Income tax in Canada turns 100: here’s how much money Canadians have paid since 1917

Canada's federal personal income tax turns 100 years old this year. Graeme Roy / The Canadian Press

Canada’s first personal income tax was proposed in a resolution on July 25, 1917 — 100 years ago. The government bill that eventually became the basis for nationwide income taxes was introduced the next day, on July 26.

It was meant to be a way to raise extra money during the First World War effort and has stuck around since.

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“I am confident, Mr. Chairman, that the people of Canada whose patriotism during this war has been so often and so nobly proven will in the light of the present conditions, which call for it, cheerfully accept the burden and the sacrifice of this additional taxation,” said then-minister of finance, Sir Thomas White in the House of Commons. He didn’t set a specific time limit on the tax, only a suggestion in Hansard that it be reviewed “a year or two after the war is over.”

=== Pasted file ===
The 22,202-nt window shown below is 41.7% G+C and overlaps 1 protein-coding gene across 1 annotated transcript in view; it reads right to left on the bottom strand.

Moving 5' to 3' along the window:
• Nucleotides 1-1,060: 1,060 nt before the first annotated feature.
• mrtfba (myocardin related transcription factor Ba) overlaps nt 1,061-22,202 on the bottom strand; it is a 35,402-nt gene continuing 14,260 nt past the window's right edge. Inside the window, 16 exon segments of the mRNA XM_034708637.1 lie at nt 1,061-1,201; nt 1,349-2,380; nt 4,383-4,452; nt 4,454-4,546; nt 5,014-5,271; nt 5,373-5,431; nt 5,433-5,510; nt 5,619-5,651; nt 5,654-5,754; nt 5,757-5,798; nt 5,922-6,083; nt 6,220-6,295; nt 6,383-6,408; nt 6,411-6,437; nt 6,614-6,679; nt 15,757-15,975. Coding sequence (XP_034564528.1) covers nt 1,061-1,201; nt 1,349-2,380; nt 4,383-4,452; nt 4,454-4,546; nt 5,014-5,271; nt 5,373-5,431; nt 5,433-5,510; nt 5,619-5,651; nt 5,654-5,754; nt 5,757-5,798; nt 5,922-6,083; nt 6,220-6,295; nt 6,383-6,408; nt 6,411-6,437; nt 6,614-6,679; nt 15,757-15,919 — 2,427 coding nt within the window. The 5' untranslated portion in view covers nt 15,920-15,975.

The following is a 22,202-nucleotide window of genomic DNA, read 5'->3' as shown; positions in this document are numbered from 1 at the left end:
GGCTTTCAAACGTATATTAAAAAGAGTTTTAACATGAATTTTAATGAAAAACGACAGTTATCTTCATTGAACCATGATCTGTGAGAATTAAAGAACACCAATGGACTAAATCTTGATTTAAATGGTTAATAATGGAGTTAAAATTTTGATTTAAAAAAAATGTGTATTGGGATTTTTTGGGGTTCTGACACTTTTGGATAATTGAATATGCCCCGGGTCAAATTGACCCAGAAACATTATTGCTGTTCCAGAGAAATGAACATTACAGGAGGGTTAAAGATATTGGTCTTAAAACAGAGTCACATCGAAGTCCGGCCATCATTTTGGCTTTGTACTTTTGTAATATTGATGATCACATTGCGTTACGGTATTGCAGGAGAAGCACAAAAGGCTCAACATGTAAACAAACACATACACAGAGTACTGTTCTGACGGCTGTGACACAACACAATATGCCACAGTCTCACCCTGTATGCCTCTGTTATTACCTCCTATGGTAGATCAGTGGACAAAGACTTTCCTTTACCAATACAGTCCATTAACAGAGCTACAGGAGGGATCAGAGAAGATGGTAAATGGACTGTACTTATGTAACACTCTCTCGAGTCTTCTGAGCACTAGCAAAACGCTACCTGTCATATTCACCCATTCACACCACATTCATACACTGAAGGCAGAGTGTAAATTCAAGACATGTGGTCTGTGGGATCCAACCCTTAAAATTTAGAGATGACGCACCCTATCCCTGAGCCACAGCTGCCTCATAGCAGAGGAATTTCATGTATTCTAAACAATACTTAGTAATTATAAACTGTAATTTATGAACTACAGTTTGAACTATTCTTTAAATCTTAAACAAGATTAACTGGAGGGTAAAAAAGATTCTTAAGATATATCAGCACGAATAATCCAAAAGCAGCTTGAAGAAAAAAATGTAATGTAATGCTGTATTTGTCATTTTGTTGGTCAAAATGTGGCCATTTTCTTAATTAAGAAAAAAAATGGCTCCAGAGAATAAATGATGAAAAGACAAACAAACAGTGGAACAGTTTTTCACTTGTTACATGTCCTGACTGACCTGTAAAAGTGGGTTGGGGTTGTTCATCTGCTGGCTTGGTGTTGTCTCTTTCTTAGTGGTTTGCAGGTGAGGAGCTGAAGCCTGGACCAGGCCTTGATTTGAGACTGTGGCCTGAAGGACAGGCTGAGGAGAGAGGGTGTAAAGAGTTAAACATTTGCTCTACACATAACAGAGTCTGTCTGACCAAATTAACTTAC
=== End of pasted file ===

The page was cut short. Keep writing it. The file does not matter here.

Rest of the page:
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In 1918, about $118.6 million (in 2017 dollars) was raised by the federal government through personal income taxes. By 2015-16, that amount had grown to $148.5 billion, partly because of population growth, and partly due to changes in rates and income brackets.

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Income taxes have also formed an ever-growing portion of the federal government’s revenue. Back in 1918, the government made most of its money through customs duties. Even the post office made more money for the government than income tax did.

Over the last few years, personal income tax has accounted for just under half of all federal government revenue.

Income tax in Canada turns 100: here’s how much money Canadians have paid since 1917 - image

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